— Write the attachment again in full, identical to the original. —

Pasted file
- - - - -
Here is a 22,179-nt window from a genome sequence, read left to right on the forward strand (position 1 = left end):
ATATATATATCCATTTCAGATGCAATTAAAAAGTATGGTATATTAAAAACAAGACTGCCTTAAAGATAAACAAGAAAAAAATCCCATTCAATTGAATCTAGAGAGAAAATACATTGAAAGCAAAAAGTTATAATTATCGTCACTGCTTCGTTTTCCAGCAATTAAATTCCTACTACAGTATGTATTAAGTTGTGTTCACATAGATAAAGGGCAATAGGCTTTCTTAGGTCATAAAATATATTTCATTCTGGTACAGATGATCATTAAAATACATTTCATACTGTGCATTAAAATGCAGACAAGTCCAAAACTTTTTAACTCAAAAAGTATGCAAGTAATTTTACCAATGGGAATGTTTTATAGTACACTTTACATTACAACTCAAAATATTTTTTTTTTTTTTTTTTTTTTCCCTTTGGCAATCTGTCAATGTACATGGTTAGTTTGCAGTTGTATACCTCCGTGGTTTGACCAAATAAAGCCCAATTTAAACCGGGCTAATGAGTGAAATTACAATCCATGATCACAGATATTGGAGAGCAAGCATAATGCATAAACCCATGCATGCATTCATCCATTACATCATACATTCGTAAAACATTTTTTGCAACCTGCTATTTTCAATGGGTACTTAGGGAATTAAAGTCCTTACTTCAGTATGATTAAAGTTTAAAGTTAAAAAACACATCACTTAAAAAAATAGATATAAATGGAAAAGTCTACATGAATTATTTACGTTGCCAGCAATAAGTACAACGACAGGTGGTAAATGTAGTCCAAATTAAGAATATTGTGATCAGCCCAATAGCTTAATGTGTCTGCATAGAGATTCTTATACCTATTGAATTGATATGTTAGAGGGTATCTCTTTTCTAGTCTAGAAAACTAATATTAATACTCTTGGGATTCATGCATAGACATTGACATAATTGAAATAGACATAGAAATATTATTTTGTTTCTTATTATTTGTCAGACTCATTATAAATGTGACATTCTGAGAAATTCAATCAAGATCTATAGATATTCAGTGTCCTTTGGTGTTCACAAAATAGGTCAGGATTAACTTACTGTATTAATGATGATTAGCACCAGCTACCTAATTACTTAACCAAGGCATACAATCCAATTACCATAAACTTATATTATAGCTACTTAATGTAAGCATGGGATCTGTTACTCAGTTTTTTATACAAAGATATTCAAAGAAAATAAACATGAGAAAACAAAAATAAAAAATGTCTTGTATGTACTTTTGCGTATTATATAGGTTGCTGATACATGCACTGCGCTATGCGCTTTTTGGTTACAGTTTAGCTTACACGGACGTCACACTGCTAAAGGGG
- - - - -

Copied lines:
Here is a 22,179-nt window from a genome sequence, read left to right on the forward strand (position 1 = left end):
ATATATATATCCATTTCAGATGCAATTAAAAAGTATGGTATATTAAAAACAAGACTGCCTTAAAGATAAACAAGAAAAAAATCCCATTCAATTGAATCTAGAGAGAAAATACATTGAAAGCAAAAAGTTATAATTATCGTCACTGCTTCGTTTTCCAGCAATTAAATTCCTACTACAGTATGTATTAAGTTGTGTTCACATAGATAAAGGGCAATAGGCTTTCTTAGGTCATAAAATATATTTCATTCTGGTACAGATGATCATTAAAATACATTTCATACTGTGCATTAAAATGCAGACAAGTCCAAAACTTTTTAACTCAAAAAGTATGCAAGTAATTTTACCAATGGGAATGTTTTATAGTACACTTTACATTACAACTCAAAATATTTTTTTTTTTTTTTTTTTTTTCCCTTTGGCAATCTGTCAATGTACATGGTTAGTTTGCAGTTGTATACCTCCGTGGTTTGACCAAATAAAGCCCAATTTAAACCGGGCTAATGAGTGAAATTACAATCCATGATCACAGATATTGGAGAGCAAGCATAATGCATAAACCCATGCATGCATTCATCCATTACATCATACATTCGTAAAACATTTTTTGCAACCTGCTATTTTCAATGGGTACTTAGGGAATTAAAGTCCTTACTTCAGTATGATTAAAGTTTAAAGTTAAAAAACACATCACTTAAAAAAATAGATATAAATGGAAAAGTCTACATGAATTATTTACGTTGCCAGCAATAAGTACAACGACAGGTGGTAAATGTAGTCCAAATTAAGAATATTGTGATCAGCCCAATAGCTTAATGTGTCTGCATAGAGATTCTTATACCTATTGAATTGATATGTTAGAGGGTATCTCTTTTCTAGTCTAGAAAACTAATATTAATACTCTTGGGATTCATGCATAGACATTGACATAATTGAAATAGACATAGAAATATTATTTTGTTTCTTATTATTTGTCAGACTCATTATAAATGTGACATTCTGAGAAATTCAATCAAGATCTATAGATATTCAGTGTCCTTTGGTGTTCACAAAATAGGTCAGGATTAACTTACTGTATTAATGATGATTAGCACCAGCTACCTAATTACTTAACCAAGGCATACAATCCAATTACCATAAACTTATATTATAGCTACTTAATGTAAGCATGGGATCTGTTACTCAGTTTTTTATACAAAGATATTCAAAGAAAATAAACATGAGAAAACAAAAATAAAAAATGTCTTGTATGTACTTTTGCGTATTATATAGGTTGCTGATACATGCACTGCGCTATGCGCTTTTTGGTTACAGTTTAGCTTACACGGACGTCACACTGCTAAAGGGG